Breeding Puppies

Breeding puppies is a decision you should not take lightly. It is much too easy too take a look at an adorable puppy and decide that you would just love to have your own house full of them. Puppies have a way of doing this to people. They sit there looking so cute and innocent that many people get tricked into thinking that puppies are no trouble at all. However, the exact opposite is true. Sure puppies are a lot of fun and raising them can be very rewarding but they are also a lot of work. They can also be quite expensive. For these reasons it is very important to proceed with caution when deciding to breed puppies instead of giving into those adorable little faces and jumping into the decision to breed too quickly. This article will outline a number of factors potential breeders should consider before they take the plunge.

Wanting to breed puppies for fun is certainly a worthwhile reason to want to breed but this should be tempered with a desire to produce top quality puppies along with a will to be a responsible and conscientious breeder. There are certainly many hobby breeders out there who just really love a particular breed and got into breeding for the fun of it. This is fine as long as they are also responsible and conscientious. There is one caveat to breeding puppies for fun though. The caveat is that not everything about the breeding process will be fun. It is important to understand playing with the puppies and socializing them is certainly a great deal of fun but there is also a lot of hard work involved in caring for the puppies. Breeders who wish to start breeding for the fun of it will likely find the process rewarding as long as they are responsible, conscientious and realize there will be work involved in the breeding process.

Wanting to breed puppies for profit is another common reason for potential breeders looking to start breeding. It is certainly possible for breeders to profit from breeding their dogs or bitches but profit should never be put above the well being of the dogs and bitches involved. There are actually many breeders who wind up losing money on each litter just because there are so many expenses involved. These expenses include standard expenditures such as health certifications, stud fees and pre-natal care for the bitch. However, they can also include a number of unexpected expenditures such as emergency veterinary care for the mother, the puppies or both. Emergencies such as emergency c-section for the mother or care for sick puppies can add up quickly and impact the ability to profit from a litter. Another area where many breeders also lose money is in buyers backing out. Buyers are often lined up before the puppies are born and these buyers may have pre-conceived ideas about the type of puppy they want including the sex, color, size or structure. After the puppies are born they may find these requirements are not met and they are no longer interested in purchasing a puppy. If the breeder is not able to line up another home for the puppy, they may wind up keeping the puppy or selling it as an older dog for a lower price.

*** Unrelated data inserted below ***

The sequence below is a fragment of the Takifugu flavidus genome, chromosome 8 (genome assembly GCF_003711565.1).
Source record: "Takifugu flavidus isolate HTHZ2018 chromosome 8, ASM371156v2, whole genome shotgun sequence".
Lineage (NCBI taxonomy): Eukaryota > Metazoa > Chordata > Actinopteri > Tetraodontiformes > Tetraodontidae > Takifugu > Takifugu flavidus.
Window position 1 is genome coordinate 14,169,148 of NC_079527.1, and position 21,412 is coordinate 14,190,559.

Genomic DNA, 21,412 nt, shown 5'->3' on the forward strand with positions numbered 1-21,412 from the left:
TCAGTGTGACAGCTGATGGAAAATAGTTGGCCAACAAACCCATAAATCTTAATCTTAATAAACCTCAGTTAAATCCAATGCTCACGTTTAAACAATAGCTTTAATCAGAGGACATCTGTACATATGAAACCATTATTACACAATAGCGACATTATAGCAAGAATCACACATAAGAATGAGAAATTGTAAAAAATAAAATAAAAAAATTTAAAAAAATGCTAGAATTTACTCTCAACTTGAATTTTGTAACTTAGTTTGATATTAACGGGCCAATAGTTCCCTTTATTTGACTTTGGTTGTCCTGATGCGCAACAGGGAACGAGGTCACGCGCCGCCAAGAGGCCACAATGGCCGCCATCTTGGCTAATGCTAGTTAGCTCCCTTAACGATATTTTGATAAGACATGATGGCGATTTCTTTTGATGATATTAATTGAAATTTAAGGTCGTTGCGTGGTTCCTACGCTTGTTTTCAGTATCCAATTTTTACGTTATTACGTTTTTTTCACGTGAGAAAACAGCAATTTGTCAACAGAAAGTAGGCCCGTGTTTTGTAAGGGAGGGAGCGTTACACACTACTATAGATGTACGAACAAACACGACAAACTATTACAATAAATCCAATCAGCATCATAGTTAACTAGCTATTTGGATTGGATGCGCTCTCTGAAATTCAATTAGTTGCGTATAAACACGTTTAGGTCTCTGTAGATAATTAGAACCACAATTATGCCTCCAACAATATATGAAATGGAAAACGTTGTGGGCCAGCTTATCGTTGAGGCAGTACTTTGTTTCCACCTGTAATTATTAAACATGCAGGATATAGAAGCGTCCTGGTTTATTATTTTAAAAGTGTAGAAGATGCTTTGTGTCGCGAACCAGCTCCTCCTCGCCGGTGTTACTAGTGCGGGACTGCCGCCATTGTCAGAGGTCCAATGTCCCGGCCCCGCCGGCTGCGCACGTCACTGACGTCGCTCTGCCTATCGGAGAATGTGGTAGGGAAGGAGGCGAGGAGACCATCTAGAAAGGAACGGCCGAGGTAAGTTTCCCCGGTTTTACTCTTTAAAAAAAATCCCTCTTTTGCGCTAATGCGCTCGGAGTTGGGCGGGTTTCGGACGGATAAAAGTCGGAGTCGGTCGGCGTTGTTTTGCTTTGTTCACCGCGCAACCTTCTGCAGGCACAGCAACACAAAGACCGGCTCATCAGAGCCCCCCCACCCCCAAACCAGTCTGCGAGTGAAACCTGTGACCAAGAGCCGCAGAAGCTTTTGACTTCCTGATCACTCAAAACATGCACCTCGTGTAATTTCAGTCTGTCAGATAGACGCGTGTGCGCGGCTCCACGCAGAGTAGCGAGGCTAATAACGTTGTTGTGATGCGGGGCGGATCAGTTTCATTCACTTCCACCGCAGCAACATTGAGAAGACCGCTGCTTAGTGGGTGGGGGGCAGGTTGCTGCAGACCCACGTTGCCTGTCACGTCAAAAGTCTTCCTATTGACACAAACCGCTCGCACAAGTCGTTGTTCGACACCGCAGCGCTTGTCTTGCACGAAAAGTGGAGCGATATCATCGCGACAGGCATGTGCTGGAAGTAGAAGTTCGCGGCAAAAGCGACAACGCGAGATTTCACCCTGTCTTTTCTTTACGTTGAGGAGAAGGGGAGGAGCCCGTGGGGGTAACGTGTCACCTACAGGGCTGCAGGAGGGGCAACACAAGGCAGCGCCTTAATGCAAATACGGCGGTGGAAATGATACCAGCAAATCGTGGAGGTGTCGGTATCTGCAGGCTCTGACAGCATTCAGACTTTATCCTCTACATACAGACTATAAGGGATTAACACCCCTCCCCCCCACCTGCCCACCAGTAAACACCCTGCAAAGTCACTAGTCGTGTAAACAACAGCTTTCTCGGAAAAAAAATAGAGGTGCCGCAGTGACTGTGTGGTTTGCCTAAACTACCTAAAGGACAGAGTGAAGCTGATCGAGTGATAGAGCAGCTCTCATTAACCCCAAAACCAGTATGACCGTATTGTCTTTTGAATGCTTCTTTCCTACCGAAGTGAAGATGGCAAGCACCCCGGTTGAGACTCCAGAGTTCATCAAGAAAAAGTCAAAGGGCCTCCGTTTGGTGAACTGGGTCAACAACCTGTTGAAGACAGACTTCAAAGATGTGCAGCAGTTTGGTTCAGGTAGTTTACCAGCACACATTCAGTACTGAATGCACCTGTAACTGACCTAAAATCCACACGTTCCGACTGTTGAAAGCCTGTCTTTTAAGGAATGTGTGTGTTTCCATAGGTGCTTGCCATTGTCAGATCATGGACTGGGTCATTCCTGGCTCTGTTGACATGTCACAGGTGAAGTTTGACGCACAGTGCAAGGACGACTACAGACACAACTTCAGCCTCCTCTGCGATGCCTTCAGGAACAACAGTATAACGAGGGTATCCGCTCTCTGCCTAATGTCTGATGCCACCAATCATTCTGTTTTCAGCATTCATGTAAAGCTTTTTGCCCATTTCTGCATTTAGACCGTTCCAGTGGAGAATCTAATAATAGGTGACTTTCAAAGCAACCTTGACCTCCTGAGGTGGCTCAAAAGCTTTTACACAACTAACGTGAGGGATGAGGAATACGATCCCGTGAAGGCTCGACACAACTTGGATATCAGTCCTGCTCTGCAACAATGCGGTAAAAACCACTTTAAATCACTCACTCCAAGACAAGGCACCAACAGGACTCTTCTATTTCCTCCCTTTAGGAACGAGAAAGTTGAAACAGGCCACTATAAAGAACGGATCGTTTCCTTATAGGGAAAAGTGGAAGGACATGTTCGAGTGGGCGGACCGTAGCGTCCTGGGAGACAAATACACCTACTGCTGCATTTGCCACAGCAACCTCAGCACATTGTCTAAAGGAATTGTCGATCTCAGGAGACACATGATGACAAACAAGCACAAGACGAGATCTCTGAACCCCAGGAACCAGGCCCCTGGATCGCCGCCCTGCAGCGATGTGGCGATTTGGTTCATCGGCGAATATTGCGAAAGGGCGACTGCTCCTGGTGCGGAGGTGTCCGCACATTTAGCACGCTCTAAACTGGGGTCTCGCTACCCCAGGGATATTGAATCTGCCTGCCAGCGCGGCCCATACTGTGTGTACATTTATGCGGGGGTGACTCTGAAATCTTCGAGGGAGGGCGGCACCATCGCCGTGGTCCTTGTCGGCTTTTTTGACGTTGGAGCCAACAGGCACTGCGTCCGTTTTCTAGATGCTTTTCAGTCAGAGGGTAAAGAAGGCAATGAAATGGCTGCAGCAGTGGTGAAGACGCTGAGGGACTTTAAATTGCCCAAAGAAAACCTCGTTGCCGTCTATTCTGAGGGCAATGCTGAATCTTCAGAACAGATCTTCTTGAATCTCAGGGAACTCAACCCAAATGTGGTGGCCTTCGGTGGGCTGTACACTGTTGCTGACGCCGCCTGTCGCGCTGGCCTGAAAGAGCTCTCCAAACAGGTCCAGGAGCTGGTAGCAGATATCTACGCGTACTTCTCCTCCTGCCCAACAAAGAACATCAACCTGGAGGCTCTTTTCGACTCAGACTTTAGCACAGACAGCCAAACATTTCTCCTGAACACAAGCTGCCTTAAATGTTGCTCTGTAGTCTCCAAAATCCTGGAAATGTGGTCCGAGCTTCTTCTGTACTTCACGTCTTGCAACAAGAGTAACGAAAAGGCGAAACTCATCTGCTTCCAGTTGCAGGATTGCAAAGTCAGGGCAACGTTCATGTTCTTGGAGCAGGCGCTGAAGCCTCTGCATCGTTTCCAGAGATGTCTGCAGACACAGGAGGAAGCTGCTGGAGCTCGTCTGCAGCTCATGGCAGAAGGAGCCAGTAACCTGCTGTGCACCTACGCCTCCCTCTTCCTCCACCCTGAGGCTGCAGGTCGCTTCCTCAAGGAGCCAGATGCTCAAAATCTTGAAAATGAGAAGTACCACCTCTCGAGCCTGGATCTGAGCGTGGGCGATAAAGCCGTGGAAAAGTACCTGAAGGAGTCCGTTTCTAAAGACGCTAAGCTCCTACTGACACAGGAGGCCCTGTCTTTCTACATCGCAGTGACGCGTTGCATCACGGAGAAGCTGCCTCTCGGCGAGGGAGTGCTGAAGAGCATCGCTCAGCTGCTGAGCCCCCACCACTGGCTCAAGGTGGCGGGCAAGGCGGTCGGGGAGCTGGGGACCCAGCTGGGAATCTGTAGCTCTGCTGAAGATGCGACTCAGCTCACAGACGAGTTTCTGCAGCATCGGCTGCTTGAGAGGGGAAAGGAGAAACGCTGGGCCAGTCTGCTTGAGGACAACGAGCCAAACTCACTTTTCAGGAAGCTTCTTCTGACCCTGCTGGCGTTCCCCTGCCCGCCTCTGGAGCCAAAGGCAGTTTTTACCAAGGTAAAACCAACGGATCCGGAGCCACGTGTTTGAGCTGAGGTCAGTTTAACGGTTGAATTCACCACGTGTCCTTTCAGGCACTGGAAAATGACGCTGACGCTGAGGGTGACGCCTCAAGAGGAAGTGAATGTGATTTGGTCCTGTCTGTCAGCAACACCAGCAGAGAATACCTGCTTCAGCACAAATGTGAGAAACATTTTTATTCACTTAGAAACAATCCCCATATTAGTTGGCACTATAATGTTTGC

Potential breeders should also carefully consider how much time they have available to dedicate to a litter of puppies. Sure the puppies will sleep quite a bit when they are very young and will be fed by the mother but even during this time they will need their whelping box changed regularly, will need social interactions to help them to learn to bond with people and will need limited amounts of exercise. As the puppies get a little older and begin to wean, they will need to be fed, cleaned and exercised on a regular basis. They will also need to begin potty training and they will start to become more active and spend less time sleeping. This means you will be working hard to ensure the puppies are staying out of trouble. Keeping your house puppy proof will help but mischievous little puppies can always find a way to get into trouble even in the most carefully puppy proofed home. Make sure you have the time for all this if you are going to become a breeder.

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